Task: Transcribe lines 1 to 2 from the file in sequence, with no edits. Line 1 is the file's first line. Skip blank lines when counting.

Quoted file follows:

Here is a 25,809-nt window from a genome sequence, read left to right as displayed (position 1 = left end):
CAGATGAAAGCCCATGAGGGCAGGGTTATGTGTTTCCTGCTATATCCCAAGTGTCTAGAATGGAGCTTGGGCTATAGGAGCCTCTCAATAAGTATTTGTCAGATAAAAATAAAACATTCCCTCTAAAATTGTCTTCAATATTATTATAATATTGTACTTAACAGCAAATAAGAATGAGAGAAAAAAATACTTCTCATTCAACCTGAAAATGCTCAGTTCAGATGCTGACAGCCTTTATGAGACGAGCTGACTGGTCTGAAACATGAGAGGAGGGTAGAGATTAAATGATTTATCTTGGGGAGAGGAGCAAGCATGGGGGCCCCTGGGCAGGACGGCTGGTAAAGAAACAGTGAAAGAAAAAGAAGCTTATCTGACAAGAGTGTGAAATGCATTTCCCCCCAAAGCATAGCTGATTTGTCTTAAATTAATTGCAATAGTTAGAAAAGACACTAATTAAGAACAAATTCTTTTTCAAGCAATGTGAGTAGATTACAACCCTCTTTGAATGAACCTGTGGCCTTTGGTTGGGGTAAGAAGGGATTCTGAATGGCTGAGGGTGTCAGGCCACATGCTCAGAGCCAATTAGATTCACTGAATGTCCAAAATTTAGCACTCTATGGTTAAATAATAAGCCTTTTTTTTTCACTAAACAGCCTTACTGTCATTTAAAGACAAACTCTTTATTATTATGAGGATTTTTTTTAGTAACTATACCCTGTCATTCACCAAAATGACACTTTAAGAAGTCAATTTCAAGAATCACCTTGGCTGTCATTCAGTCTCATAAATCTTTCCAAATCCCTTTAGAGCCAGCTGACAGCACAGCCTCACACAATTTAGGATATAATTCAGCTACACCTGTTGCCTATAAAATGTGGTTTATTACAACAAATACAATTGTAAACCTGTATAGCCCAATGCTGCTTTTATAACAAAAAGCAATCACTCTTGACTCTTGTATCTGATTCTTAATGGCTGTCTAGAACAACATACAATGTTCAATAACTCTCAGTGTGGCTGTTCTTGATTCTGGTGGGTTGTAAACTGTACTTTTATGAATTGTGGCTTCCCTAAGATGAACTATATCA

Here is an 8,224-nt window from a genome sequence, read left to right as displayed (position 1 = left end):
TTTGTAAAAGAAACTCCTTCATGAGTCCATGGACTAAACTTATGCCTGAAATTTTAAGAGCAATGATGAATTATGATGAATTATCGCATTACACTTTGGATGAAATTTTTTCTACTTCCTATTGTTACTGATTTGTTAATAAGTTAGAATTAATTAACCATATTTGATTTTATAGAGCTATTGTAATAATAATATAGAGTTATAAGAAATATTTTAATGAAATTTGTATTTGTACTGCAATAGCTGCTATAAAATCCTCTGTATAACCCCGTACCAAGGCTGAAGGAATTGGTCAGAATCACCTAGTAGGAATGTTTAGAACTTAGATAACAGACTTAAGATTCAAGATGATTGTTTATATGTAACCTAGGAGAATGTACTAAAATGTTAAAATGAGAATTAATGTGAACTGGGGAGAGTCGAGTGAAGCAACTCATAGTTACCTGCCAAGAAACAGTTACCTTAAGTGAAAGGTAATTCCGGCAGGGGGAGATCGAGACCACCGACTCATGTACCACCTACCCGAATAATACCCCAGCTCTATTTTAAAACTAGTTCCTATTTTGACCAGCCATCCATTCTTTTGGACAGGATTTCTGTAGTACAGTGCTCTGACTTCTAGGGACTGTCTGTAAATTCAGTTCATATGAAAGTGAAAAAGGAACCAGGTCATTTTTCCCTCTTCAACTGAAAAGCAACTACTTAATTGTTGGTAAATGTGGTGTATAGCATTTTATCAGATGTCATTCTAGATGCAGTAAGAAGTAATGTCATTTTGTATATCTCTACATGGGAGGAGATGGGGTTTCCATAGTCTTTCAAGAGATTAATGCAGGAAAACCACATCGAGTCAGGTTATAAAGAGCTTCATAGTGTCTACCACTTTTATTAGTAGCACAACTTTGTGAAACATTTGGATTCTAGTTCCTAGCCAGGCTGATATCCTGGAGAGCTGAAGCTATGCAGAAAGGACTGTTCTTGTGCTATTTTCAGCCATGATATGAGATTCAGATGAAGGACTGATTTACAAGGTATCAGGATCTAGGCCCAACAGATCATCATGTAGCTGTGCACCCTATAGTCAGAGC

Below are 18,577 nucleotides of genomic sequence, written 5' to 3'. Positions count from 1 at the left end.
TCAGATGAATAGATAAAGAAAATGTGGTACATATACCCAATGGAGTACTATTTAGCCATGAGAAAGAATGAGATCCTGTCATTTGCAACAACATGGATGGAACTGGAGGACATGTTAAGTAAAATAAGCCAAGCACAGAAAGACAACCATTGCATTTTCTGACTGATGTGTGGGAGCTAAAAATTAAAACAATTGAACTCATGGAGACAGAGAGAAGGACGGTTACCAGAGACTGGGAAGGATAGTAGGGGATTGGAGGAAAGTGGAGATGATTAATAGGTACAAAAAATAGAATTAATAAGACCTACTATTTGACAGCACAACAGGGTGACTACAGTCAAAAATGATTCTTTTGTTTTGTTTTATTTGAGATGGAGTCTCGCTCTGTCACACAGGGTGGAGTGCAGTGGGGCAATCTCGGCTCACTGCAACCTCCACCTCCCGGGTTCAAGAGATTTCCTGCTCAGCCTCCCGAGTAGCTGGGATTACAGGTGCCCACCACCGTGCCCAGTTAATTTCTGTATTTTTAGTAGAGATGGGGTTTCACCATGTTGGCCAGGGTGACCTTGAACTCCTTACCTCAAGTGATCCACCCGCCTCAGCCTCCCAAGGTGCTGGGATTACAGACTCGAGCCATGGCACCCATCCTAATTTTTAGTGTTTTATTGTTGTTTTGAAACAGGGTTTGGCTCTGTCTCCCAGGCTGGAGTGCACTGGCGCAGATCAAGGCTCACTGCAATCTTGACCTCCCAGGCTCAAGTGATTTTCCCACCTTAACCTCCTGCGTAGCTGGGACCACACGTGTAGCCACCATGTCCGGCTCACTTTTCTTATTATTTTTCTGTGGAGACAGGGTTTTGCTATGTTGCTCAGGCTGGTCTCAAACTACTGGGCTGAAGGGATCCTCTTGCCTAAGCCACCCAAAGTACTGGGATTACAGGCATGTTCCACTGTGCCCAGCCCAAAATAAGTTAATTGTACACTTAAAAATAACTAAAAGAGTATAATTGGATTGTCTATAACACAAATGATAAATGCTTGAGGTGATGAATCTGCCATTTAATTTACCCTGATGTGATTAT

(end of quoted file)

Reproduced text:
Here is a 25,809-nt window from a genome sequence, read left to right as displayed (position 1 = left end):
CAGATGAAAGCCCATGAGGGCAGGGTTATGTGTTTCCTGCTATATCCCAAGTGTCTAGAATGGAGCTTGGGCTATAGGAGCCTCTCAATAAGTATTTGTCAGATAAAAATAAAACATTCCCTCTAAAATTGTCTTCAATATTATTATAATATTGTACTTAACAGCAAATAAGAATGAGAGAAAAAAATACTTCTCATTCAACCTGAAAATGCTCAGTTCAGATGCTGACAGCCTTTATGAGACGAGCTGACTGGTCTGAAACATGAGAGGAGGGTAGAGATTAAATGATTTATCTTGGGGAGAGGAGCAAGCATGGGGGCCCCTGGGCAGGACGGCTGGTAAAGAAACAGTGAAAGAAAAAGAAGCTTATCTGACAAGAGTGTGAAATGCATTTCCCCCCAAAGCATAGCTGATTTGTCTTAAATTAATTGCAATAGTTAGAAAAGACACTAATTAAGAACAAATTCTTTTTCAAGCAATGTGAGTAGATTACAACCCTCTTTGAATGAACCTGTGGCCTTTGGTTGGGGTAAGAAGGGATTCTGAATGGCTGAGGGTGTCAGGCCACATGCTCAGAGCCAATTAGATTCACTGAATGTCCAAAATTTAGCACTCTATGGTTAAATAATAAGCCTTTTTTTTTCACTAAACAGCCTTACTGTCATTTAAAGACAAACTCTTTATTATTATGAGGATTTTTTTTAGTAACTATACCCTGTCATTCACCAAAATGACACTTTAAGAAGTCAATTTCAAGAATCACCTTGGCTGTCATTCAGTCTCATAAATCTTTCCAAATCCCTTTAGAGCCAGCTGACAGCACAGCCTCACACAATTTAGGATATAATTCAGCTACACCTGTTGCCTATAAAATGTGGTTTATTACAACAAATACAATTGTAAACCTGTATAGCCCAATGCTGCTTTTATAACAAAAAGCAATCACTCTTGACTCTTGTATCTGATTCTTAATGGCTGTCTAGAACAACATACAATGTTCAATAACTCTCAGTGTGGCTGTTCTTGATTCTGGTGGGTTGTAAACTGTACTTTTATGAATTGTGGCTTCCCTAAGATGAACTATATCA